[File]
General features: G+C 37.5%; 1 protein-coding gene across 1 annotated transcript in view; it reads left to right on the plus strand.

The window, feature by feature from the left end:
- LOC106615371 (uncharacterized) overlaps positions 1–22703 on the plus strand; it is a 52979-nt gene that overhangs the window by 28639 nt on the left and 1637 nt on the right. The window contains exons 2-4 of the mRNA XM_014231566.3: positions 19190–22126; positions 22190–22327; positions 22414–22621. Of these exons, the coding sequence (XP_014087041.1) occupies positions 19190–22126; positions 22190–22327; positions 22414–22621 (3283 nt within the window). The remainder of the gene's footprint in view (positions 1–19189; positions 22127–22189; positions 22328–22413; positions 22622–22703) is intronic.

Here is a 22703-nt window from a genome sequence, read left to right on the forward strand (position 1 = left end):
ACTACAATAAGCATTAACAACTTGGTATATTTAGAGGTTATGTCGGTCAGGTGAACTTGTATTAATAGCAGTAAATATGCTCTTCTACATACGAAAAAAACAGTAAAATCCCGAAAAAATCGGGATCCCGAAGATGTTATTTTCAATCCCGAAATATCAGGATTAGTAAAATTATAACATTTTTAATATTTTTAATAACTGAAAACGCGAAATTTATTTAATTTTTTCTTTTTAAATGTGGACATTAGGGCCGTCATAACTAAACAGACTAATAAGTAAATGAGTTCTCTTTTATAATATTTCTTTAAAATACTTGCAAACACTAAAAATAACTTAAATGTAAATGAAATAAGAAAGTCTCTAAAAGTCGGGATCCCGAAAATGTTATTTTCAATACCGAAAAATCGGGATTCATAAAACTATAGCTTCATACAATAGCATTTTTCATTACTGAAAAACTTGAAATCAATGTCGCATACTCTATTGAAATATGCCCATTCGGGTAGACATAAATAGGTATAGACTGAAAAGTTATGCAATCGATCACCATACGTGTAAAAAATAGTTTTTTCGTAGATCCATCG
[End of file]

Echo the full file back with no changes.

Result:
General features: G+C 37.5%; 1 protein-coding gene across 1 annotated transcript in view; it reads left to right on the plus strand.

The window, feature by feature from the left end:
- LOC106615371 (uncharacterized) overlaps positions 1–22703 on the plus strand; it is a 52979-nt gene that overhangs the window by 28639 nt on the left and 1637 nt on the right. The window contains exons 2-4 of the mRNA XM_014231566.3: positions 19190–22126; positions 22190–22327; positions 22414–22621. Of these exons, the coding sequence (XP_014087041.1) occupies positions 19190–22126; positions 22190–22327; positions 22414–22621 (3283 nt within the window). The remainder of the gene's footprint in view (positions 1–19189; positions 22127–22189; positions 22328–22413; positions 22622–22703) is intronic.

Here is a 22703-nt window from a genome sequence, read left to right on the forward strand (position 1 = left end):
ACTACAATAAGCATTAACAACTTGGTATATTTAGAGGTTATGTCGGTCAGGTGAACTTGTATTAATAGCAGTAAATATGCTCTTCTACATACGAAAAAAACAGTAAAATCCCGAAAAAATCGGGATCCCGAAGATGTTATTTTCAATCCCGAAATATCAGGATTAGTAAAATTATAACATTTTTAATATTTTTAATAACTGAAAACGCGAAATTTATTTAATTTTTTCTTTTTAAATGTGGACATTAGGGCCGTCATAACTAAACAGACTAATAAGTAAATGAGTTCTCTTTTATAATATTTCTTTAAAATACTTGCAAACACTAAAAATAACTTAAATGTAAATGAAATAAGAAAGTCTCTAAAAGTCGGGATCCCGAAAATGTTATTTTCAATACCGAAAAATCGGGATTCATAAAACTATAGCTTCATACAATAGCATTTTTCATTACTGAAAAACTTGAAATCAATGTCGCATACTCTATTGAAATATGCCCATTCGGGTAGACATAAATAGGTATAGACTGAAAAGTTATGCAATCGATCACCATACGTGTAAAAAATAGTTTTTTCGTAGATCCATCG